As the new year approaches, Amazon's Whole Foods revealed its predictions for the top food trends to come in 2020.
Last year, Whole Foods predicted 2019 trends, including a rise in CBD products, vegan meat snacks and eco-conscious packaging. For 2020, the mega-grocer makes predictions including an increase in regenerative agriculture (a type of farming that restores degraded soil), West African foods and plant-based meat products.
More than 50 Whole Foods Market team members — including buyers, culinary experts and "local foragers" (who search for food or provisions) — created the forecast report based on products, consumer preferences and food and wellness industry exhibitions, according to the Whole Foods release.
The top 10 food predictions for 2020, according to Whole Foods, are:
Whole Foods defines regenerative agriculture as the "farming and grazing practices that restore degraded soil, improve biodiversity and increase carbon capture to create long-lasting environmental benefits." This approach to farming, includes things like composting and crop rotation, according to organic farming non-profit Rodale Institute.
Companies like Stonyfield and Danone North America have already invested money and resources in developing and researching the impact of regenerative agriculture, according to Fast Company. And in March of 2019, General Mills announced it was dedicating resources to training, education and advancing regenerative agriculture.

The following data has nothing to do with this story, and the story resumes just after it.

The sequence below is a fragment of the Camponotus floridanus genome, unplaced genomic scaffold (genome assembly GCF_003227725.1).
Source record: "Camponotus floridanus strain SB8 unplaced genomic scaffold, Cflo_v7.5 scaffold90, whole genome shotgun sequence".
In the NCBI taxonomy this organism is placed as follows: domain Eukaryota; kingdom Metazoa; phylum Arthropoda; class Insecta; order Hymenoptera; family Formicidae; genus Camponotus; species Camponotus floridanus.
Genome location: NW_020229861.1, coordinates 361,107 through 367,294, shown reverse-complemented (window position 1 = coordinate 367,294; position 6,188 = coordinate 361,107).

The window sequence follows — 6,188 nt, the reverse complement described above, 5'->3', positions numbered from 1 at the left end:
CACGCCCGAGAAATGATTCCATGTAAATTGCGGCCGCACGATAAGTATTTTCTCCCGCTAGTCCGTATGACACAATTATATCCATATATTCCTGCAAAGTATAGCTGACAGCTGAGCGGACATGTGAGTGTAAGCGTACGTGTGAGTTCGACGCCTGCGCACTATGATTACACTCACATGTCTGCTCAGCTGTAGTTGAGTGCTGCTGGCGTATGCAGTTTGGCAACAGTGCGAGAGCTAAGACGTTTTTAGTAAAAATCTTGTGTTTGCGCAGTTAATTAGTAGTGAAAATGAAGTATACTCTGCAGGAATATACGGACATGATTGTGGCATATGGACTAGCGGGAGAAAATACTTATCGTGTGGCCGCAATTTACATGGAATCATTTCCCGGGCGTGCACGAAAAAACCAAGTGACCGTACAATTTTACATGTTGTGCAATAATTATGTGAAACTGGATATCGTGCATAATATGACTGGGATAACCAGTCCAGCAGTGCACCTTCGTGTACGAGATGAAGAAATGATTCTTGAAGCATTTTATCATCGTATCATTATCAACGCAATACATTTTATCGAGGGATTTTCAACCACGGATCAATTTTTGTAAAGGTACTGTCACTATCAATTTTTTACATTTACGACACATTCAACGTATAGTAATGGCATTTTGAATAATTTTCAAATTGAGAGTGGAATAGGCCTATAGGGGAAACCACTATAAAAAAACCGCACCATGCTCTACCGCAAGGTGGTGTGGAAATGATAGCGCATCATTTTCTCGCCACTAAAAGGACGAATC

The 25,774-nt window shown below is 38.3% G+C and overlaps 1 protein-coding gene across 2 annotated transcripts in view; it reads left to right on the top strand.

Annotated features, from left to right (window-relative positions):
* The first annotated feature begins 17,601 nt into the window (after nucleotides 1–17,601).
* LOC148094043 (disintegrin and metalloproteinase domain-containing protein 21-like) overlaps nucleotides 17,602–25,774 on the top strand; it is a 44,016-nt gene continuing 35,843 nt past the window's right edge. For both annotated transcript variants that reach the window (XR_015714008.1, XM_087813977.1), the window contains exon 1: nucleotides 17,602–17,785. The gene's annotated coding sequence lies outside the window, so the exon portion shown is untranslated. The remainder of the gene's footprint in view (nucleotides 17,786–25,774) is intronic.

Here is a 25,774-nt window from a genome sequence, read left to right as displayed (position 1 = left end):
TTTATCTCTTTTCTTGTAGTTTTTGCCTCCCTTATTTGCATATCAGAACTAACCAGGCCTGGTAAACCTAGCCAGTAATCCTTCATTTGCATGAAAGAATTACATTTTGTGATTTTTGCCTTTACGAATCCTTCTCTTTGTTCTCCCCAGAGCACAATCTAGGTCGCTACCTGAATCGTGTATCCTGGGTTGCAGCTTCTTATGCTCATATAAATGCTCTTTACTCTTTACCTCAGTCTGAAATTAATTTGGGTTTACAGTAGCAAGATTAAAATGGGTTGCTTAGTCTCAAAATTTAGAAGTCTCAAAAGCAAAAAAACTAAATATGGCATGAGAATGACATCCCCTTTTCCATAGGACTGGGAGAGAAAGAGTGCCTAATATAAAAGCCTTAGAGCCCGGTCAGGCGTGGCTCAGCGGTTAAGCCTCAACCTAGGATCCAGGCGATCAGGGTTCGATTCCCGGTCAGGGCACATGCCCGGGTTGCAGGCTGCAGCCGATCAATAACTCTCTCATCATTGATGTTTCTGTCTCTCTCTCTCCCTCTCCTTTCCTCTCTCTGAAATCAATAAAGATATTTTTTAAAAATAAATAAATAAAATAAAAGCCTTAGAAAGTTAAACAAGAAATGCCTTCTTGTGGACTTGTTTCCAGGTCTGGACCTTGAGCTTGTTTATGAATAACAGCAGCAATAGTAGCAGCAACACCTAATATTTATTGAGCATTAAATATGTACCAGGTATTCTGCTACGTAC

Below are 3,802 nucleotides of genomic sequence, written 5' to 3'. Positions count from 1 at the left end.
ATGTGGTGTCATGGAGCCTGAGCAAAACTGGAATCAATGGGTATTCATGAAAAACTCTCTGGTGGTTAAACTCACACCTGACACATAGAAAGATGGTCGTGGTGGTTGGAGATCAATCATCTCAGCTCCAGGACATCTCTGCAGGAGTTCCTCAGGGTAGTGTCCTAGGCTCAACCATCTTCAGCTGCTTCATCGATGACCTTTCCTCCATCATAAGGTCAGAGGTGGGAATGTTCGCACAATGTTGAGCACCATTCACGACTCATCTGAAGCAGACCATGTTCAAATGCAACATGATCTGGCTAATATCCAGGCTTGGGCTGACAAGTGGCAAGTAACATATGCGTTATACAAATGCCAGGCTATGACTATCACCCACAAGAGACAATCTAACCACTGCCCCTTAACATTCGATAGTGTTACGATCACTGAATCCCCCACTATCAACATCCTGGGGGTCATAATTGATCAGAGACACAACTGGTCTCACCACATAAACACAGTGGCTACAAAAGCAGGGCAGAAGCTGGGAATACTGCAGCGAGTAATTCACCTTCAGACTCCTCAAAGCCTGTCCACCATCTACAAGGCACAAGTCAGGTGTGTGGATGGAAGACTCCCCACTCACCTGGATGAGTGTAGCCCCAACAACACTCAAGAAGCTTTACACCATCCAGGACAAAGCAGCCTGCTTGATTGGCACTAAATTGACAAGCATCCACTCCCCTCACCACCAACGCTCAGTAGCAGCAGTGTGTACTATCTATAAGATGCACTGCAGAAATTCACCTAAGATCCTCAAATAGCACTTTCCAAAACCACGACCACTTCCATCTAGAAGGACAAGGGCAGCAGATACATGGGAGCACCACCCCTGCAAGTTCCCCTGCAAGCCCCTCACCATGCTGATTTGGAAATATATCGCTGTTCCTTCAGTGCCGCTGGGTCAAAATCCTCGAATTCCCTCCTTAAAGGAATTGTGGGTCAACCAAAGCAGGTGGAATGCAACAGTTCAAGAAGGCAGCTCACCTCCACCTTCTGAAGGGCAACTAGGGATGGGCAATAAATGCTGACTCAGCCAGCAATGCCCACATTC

"We recognize that our biggest opportunity to drive positive impact for the planet we all share lies within our own supply chain," said Jeff Harmening, Chairman and Chief Executive Officer of General Mills, in a release.
Alternative flours have become more mainstream as more people try trendy diets that reject wheat flour like going gluten free or paleo, and as consumers try to "boost their bake" with more protein and fiber, according to Whole Foods. As a result, Whole Foods predicts a mix of new flours will hit the market in 2020.
There will be "more interesting fruit and vegetable flours (like banana!) ... with products like cauliflower flour in bulk and baking aisles, rather than already baked into crusts and snack products," the grocer said in the release.
Whole foods also predicts more packaged goods, like chips and snack foods, will be made with alternative flours like Tigernut (a gluten-free root vegetable) and seed flour.
"[T]raditional West African flavors are popping up everywhere in food and in beverage," according to Whole Foods, with many brands looking to the region for its "superfoods," which are said to boost health and longevity.
Tomatoes, onions and chili peppers are a common base for many West African dishes, according to Whole Foods and "peanuts, ginger and lemongrass are all common additions."
The trend also means that foods like moringa, a plant known for its health benefits, and tamarind may be used more in 2020. The grocer also predicts the increased use of West African cereal grains, including sorghum, fonio, teff and millet.
Instead of having to prepare things like hard-boiled eggs, pickled vegetables, soups and mini dips at home, stores will be selling these refrigerated snacks in "single-serve packaging."